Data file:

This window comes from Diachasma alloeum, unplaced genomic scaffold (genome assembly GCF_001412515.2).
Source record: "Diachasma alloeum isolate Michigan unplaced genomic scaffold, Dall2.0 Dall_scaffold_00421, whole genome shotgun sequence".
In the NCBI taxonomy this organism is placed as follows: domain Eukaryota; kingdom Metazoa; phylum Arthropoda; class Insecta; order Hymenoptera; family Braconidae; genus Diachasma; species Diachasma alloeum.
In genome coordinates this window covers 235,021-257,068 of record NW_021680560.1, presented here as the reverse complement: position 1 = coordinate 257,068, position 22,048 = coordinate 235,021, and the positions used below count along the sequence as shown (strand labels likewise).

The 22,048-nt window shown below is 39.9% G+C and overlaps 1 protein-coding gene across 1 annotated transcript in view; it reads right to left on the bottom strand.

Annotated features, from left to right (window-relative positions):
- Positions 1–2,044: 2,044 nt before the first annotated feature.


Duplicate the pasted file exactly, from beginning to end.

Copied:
This window comes from Diachasma alloeum, unplaced genomic scaffold (genome assembly GCF_001412515.2).
Source record: "Diachasma alloeum isolate Michigan unplaced genomic scaffold, Dall2.0 Dall_scaffold_00421, whole genome shotgun sequence".
In the NCBI taxonomy this organism is placed as follows: domain Eukaryota; kingdom Metazoa; phylum Arthropoda; class Insecta; order Hymenoptera; family Braconidae; genus Diachasma; species Diachasma alloeum.
In genome coordinates this window covers 235,021-257,068 of record NW_021680560.1, presented here as the reverse complement: position 1 = coordinate 257,068, position 22,048 = coordinate 235,021, and the positions used below count along the sequence as shown (strand labels likewise).

The 22,048-nt window shown below is 39.9% G+C and overlaps 1 protein-coding gene across 1 annotated transcript in view; it reads right to left on the bottom strand.

Annotated features, from left to right (window-relative positions):
- Positions 1–2,044: 2,044 nt before the first annotated feature.